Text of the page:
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It’s been a long time since the go-go beat echoed off the walls of the Frank D. Reeves Municipal Center. But on Saturday night, that classic, syncopated rhythm returned to 14th and U streets for a go-go themed “civil disobedience party” critiquing the policies and actions of Mayor Muriel Bowser.

“We are reclaiming the true legacy of Dr. Martin Luther King Jr., which is a radical one, and connecting it to issues of economic justice in D.C.,” Lissette Miller, an organizer with neighborhood activist organization ONE D.C., said in a statement. As demonstrators chanted phrases like “Muriel’s gotta go-go” and “What side are you on my people? What side are you on?” to a playlist of classic and contemporary go-go tunes, clips of famous MLK speeches were projected onto the side of the Reeves Center spliced with footage of other recent demonstrations organized by Black Lives Matter DMV, Black Youth Project 100, Stop Police Terror Project DC, and other organizations.

Demonstrators at Saturday’s event expressed frustration with Bowser’s policies, specifically her proposed crime bill and a lack of action on wage theft and housing issues. “She’s been the architect of many developments pushing out longtime residents,” said Dominique Hazzard of Black Youth Project 100. Additionally, Saturday’s demonstrators voiced their concerns with Bowser and Metropolitan Police Chief Cathy Lanier‘s response to the increasing crime in the city. “Her response to crime is more police and surveillance,” Hazzard said. “What we’re really concerned about is a different type of crime in the city… wage theft.”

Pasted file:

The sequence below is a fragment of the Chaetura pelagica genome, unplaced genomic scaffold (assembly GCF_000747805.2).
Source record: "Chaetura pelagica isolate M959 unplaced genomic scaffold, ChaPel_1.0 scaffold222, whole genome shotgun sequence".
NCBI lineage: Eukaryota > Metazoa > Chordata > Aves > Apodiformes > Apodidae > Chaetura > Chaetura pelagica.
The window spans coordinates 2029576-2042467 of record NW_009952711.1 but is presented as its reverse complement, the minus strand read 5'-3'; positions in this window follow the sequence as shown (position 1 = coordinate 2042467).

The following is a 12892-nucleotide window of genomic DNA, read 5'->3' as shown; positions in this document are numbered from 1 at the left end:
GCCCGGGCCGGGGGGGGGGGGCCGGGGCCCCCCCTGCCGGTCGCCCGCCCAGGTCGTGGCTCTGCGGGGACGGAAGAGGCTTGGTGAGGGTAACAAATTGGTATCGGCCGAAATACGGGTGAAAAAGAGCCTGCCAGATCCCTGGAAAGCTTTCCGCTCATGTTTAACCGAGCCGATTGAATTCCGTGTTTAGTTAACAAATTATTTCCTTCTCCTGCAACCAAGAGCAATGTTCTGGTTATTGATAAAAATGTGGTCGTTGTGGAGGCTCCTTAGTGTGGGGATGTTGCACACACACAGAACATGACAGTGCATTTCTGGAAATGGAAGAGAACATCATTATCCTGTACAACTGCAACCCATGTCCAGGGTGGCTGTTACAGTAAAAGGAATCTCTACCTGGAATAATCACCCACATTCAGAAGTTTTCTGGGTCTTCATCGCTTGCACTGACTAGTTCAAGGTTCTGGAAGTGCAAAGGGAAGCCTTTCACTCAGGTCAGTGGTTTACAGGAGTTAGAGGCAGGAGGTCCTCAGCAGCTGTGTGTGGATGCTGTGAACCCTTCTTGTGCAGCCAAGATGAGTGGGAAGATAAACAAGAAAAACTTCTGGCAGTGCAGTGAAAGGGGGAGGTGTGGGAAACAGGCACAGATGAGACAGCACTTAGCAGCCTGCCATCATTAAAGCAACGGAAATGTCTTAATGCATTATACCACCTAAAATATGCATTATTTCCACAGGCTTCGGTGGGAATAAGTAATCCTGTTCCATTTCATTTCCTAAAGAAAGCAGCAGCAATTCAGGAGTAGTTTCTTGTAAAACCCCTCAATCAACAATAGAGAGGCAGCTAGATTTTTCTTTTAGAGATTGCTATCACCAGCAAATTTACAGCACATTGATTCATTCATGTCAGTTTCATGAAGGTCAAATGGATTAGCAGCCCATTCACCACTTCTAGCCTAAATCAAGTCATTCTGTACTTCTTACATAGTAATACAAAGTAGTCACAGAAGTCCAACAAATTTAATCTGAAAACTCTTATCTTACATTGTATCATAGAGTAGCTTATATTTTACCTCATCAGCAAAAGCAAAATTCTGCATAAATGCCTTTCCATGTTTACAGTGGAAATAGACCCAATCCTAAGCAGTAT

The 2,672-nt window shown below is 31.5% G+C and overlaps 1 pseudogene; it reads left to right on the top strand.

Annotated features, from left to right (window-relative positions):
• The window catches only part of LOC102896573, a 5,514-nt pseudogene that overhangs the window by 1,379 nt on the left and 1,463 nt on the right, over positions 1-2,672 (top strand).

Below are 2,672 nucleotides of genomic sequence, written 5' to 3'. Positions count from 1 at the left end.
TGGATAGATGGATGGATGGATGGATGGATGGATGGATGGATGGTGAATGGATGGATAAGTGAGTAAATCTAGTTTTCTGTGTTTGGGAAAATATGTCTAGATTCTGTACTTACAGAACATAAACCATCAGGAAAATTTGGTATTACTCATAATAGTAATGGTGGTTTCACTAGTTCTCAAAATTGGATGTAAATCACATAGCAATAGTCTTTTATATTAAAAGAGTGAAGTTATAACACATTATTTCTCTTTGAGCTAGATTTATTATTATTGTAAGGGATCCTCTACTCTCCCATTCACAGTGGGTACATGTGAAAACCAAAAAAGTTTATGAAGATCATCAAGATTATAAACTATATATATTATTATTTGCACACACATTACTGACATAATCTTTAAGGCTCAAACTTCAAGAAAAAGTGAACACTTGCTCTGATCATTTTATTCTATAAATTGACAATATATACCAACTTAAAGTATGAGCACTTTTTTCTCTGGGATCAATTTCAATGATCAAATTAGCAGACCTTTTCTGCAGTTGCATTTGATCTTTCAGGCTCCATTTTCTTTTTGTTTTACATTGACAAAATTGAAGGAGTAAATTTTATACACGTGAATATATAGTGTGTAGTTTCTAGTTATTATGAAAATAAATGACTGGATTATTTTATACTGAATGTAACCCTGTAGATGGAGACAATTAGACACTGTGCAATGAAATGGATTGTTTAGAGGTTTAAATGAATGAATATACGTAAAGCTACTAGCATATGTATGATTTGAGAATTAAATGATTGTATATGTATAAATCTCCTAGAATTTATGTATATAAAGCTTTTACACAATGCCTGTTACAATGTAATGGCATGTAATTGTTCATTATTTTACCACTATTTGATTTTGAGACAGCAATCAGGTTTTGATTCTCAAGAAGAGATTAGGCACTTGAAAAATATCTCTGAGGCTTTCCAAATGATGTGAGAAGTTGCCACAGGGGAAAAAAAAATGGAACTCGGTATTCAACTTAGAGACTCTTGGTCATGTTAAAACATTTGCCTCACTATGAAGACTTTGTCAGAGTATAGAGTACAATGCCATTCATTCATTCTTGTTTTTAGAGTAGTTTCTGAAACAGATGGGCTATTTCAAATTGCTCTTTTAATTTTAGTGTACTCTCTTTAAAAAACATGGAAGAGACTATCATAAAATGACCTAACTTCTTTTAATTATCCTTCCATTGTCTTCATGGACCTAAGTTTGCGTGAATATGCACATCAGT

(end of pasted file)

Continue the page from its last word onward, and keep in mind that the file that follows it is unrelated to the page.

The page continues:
These days, the U Street corridor is perhaps the epicenter for millennial bar hoppers—making the Reeves Center on a Saturday night a prime place to get your message heard. But that wasn’t impetus behind the demonstration. For more than two decades, the Reeves Center was home to Club U, a prominent go-go venue that was shut down in 2005 after a fatal stabbing. For years, MPD would circulate a secret “go-go report” every few weeks, so officers could keep tabs on which shows were happening when. The result has effectively pushed go-go shows out of the city, save for a few venues like The Howard Theatre, which still hosts them on occasion.

“The same anti-blackness underscores it all,” Hazzard said. “The MPD’s efforts to push go-go music out of D.C. is symbolic of the way D.C. city policies are pushing black students out of school, longtime residents out of their homes, homeless residents into accommodations that deny dignity, young black people into prison, and big developers into lucrative deals at the expense of people.”

Photos by Matt Cohen